6 Legendary Rom-Coms That Give Terrible Dating Advice You Should Never Follow
Never listen to their advice, but watch the movies anyway because they are timeless gems.
Rom-coms often offer heartwarming stories of love and happily-ever-afters, but while these films are great at entertaining and cheering you up, they're not always the best source of dating advice.
In fact, some rom-coms' relationship tips are downright terrible and should never be followed in real life, and here are six movies that prove the point.
1. When Harry Met Sally... (1989) – Men and Women Can’t Be Friends
Movies like When Harry Met Sally... sometimes make the question of whether men and women can be just friends more complicated. While Harry is initially convinced that there will always be sexual attraction between men and women, Sally stands firm in her belief that friendship can be pure even between people of two different genders.
In the end, Sally is proven wrong, and while such an outcome makes for a compelling story, it perpetuates the harmful notion that platonic friendships between the opposite genders are impossible.
2. Love and Other Drugs (2010) – A Good Woman Can Fix a Womanizer
In Love and Other Drugs, Jake Gyllenhaal 's character, Jamie, starts out as a manipulative womanizer with controlling tendencies. But when Anne Hathaway's Maggie comes into his life and sees through his tricks, he becomes a different man for her.
In reality, trying to change someone who doesn't want to change is a recipe for heartbreak, not a cure for your or their illness. Healthy relationships are built on mutual respect and shared values, not on the belief that love can magically change someone.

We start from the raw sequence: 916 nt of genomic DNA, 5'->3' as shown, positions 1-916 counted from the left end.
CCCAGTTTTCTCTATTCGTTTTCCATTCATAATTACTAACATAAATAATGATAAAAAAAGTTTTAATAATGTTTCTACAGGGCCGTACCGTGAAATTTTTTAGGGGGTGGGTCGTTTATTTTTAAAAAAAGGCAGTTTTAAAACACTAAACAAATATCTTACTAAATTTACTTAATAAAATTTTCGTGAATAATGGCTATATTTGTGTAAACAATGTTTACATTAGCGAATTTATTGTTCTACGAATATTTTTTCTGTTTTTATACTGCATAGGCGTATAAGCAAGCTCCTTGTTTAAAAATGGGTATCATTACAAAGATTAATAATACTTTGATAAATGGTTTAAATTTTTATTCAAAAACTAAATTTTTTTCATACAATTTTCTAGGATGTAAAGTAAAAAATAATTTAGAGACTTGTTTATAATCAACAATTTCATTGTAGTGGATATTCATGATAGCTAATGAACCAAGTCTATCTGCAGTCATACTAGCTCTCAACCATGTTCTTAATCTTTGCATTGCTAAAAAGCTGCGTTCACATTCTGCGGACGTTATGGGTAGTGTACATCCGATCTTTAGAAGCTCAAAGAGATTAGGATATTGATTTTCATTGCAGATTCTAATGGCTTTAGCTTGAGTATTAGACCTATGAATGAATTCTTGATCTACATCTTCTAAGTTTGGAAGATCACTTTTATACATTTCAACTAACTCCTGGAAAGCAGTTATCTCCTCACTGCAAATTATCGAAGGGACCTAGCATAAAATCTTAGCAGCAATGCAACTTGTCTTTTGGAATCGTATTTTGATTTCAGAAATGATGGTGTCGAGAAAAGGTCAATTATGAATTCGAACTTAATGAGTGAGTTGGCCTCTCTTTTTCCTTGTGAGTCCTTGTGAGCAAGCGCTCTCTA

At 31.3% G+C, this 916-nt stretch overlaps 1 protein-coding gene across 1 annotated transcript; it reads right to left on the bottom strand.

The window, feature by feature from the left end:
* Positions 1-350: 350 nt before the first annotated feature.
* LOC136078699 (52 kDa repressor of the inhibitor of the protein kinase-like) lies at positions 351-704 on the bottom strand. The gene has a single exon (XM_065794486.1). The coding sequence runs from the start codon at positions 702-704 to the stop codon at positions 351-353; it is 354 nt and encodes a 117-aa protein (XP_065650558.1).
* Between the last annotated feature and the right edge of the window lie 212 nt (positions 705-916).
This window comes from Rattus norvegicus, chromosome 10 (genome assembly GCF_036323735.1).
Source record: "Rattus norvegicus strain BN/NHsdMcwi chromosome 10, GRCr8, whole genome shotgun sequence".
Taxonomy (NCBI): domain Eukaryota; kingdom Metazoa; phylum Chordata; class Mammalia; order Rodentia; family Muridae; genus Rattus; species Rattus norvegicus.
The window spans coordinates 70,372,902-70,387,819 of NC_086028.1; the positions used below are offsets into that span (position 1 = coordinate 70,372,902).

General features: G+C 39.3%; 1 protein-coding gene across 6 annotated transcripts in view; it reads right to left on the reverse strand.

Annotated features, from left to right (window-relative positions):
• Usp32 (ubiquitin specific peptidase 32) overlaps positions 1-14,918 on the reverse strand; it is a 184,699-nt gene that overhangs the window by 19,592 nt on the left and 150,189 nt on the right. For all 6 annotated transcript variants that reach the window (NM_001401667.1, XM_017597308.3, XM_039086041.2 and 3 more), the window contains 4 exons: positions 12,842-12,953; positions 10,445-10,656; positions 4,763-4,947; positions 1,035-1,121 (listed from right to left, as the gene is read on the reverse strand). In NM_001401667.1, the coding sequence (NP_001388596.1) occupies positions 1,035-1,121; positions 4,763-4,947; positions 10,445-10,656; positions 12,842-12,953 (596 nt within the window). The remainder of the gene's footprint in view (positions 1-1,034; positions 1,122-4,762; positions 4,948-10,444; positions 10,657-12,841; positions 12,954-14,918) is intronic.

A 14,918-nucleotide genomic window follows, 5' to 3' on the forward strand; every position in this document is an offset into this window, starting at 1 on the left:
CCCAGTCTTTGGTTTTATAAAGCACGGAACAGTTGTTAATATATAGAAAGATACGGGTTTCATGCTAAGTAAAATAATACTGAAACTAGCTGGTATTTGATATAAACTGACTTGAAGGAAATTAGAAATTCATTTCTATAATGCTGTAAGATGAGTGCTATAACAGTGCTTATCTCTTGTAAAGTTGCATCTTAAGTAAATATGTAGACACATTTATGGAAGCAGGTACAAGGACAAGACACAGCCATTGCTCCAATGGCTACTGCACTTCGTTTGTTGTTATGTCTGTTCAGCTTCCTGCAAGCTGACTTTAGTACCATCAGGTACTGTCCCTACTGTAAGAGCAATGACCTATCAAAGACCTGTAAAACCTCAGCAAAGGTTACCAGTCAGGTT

3. Bridget Jones's Diary (2001) – Sexual Harassment Is a Form of Flirting
In films like Bridget Jones's Diary, the dominant and intrusive boss is often portrayed as attractive and charming. But Bridget's manager Daniel goes beyond, harassing her with explicit emails about her appearance and inappropriately touching her in elevators.
However, instead of being repulsed by this behavior, Bridget finds herself becoming romantically involved with him. If someone grabs your butt or makes inappropriate comments about your appearance, it's important to recognize that such behavior is disrespectful and unacceptable, regardless of their intentions.
4. Pitch Perfect 3 (2017) – Harassment from a Woman Is Not a Big Deal
The double standard in the media is problematic as, in movies like Pitch Perfect 3, men's harassment is often portrayed as comedic or appealing. In the Pitch Perfect franchise, Patricia Hobart, better known as Fat Amy, is notable for her quirky and even vulgar personality.
She's not afraid to say what everyone else can't, and in the third installment, she often makes explicit comments to men, including offering them to shower together, which makes the latter clearly uncomfortable. It's important to remember that harassment needs to be taken seriously, regardless of the gender of the harasser.
5. She's All That (1999) – You Must Forgive Everything after a Grand Apology
The idea that a big romantic gesture can make up for past mistakes shouldn't be so romanticized, but it is in rom-coms. In She's All That, heartthrob Zack deeply hurts Laney after betting on her with his friends, but a public display of affection automatically leads to his redemption, and he ends up getting the girl.
While forgiveness is a valuable part of relationships, it should not be used to excuse or enable truly unhealthy behavior.
6. The DUFF (2015) – If You Change Your Looks, They Will Notice You
Many modern rom-coms highlight the pressure many teens feel to conform to certain beauty standards and gain social acceptance. As The DUFF's Bianca goes through her transformation, she learns valuable lessons about self-confidence and staying true to herself, while her neighbor and jock, Wesley Rush, who helped her with her makeover, realizes his feelings for Bianca only when he sees her all glammed up at the school prom.
It's important to value yourself for who you are instead of trying to fit into society's beauty standards.